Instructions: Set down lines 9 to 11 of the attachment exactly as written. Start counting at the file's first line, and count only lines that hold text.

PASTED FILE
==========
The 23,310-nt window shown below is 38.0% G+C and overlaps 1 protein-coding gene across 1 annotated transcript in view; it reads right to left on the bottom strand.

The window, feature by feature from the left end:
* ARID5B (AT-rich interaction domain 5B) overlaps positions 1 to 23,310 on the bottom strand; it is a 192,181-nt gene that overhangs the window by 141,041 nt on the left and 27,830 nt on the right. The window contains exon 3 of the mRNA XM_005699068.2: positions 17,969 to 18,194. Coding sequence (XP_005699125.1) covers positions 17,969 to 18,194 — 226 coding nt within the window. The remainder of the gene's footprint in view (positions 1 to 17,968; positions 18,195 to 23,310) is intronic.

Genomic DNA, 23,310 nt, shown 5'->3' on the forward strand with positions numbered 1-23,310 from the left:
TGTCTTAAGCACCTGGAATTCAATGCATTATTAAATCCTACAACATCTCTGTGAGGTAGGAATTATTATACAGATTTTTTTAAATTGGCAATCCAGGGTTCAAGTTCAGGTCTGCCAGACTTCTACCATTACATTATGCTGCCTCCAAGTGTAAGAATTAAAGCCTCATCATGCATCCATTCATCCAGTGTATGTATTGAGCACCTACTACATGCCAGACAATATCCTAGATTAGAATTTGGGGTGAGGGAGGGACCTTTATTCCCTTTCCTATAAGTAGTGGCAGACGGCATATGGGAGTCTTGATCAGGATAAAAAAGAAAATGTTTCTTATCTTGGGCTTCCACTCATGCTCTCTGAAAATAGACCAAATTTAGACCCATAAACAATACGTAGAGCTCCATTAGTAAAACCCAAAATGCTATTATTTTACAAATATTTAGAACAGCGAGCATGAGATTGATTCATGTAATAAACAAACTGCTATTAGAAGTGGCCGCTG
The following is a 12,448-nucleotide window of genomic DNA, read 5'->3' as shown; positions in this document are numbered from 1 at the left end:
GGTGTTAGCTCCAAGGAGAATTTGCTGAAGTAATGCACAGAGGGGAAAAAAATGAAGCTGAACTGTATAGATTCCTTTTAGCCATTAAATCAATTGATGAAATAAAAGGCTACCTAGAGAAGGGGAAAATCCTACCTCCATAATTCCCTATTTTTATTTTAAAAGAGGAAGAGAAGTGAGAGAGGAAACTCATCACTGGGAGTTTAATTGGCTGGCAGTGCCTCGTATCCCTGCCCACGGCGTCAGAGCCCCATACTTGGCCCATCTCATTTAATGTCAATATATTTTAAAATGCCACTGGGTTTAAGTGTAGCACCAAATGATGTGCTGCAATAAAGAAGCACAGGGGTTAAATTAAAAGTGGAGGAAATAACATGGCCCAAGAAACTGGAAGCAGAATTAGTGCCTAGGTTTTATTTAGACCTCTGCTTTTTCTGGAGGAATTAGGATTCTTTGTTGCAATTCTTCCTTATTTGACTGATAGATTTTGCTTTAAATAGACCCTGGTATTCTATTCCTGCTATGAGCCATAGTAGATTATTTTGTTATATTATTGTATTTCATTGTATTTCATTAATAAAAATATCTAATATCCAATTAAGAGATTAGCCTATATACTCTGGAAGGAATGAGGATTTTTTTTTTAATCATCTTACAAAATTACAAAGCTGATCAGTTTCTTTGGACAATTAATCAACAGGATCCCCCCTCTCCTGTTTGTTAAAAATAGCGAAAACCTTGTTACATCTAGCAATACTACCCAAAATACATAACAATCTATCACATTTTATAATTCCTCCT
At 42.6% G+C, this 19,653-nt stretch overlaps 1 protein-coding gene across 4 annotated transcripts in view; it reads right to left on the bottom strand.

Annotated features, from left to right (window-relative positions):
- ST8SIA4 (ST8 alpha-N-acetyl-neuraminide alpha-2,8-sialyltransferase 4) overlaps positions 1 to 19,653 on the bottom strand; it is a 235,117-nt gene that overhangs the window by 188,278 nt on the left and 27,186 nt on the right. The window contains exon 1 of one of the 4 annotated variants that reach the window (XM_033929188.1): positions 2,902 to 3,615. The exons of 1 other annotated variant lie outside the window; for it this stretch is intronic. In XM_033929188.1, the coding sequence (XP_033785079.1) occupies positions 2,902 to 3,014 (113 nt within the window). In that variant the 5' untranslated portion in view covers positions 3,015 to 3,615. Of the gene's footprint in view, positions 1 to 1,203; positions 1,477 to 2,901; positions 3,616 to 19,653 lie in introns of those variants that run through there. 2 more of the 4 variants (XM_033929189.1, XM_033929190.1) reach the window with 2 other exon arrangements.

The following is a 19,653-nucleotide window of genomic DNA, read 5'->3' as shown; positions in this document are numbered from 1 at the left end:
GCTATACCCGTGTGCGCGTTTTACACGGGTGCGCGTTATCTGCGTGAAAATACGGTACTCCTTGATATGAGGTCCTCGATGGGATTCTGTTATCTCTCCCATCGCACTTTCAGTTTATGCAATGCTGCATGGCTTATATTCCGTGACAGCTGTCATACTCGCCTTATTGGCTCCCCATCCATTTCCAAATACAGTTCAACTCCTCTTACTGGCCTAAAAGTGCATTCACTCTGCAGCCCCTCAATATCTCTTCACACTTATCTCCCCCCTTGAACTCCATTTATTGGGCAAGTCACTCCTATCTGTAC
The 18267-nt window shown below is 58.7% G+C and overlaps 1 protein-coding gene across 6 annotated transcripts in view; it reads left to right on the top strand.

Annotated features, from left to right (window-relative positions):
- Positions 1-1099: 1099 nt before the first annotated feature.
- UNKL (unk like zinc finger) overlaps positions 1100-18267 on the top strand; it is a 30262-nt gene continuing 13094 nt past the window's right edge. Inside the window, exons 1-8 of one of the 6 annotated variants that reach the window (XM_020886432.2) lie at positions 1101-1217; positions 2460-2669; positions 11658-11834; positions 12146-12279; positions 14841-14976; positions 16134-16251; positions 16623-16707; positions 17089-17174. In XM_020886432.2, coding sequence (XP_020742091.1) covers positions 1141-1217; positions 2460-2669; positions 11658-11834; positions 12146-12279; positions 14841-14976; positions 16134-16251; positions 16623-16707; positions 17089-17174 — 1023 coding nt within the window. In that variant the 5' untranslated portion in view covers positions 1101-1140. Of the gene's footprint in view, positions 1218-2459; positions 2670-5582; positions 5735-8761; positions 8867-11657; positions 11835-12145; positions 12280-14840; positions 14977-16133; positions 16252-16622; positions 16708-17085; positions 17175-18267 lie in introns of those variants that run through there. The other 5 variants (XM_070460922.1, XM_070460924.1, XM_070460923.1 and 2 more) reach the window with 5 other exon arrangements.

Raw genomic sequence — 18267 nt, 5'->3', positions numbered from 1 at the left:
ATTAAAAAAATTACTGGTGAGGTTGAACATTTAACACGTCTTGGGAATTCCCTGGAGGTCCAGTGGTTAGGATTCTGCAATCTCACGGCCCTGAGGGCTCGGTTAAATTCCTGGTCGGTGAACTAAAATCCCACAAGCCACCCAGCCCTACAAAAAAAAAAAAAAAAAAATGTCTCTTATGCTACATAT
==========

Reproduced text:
Annotated features, from left to right (window-relative positions):
- ST8SIA4 (ST8 alpha-N-acetyl-neuraminide alpha-2,8-sialyltransferase 4) overlaps positions 1 to 19,653 on the bottom strand; it is a 235,117-nt gene that overhangs the window by 188,278 nt on the left and 27,186 nt on the right. The window contains exon 1 of one of the 4 annotated variants that reach the window (XM_033929188.1): positions 2,902 to 3,615. The exons of 1 other annotated variant lie outside the window; for it this stretch is intronic. In XM_033929188.1, the coding sequence (XP_033785079.1) occupies positions 2,902 to 3,014 (113 nt within the window). In that variant the 5' untranslated portion in view covers positions 3,015 to 3,615. Of the gene's footprint in view, positions 1 to 1,203; positions 1,477 to 2,901; positions 3,616 to 19,653 lie in introns of those variants that run through there. 2 more of the 4 variants (XM_033929189.1, XM_033929190.1) reach the window with 2 other exon arrangements.

The following is a 19,653-nucleotide window of genomic DNA, read 5'->3' as shown; positions in this document are numbered from 1 at the left end: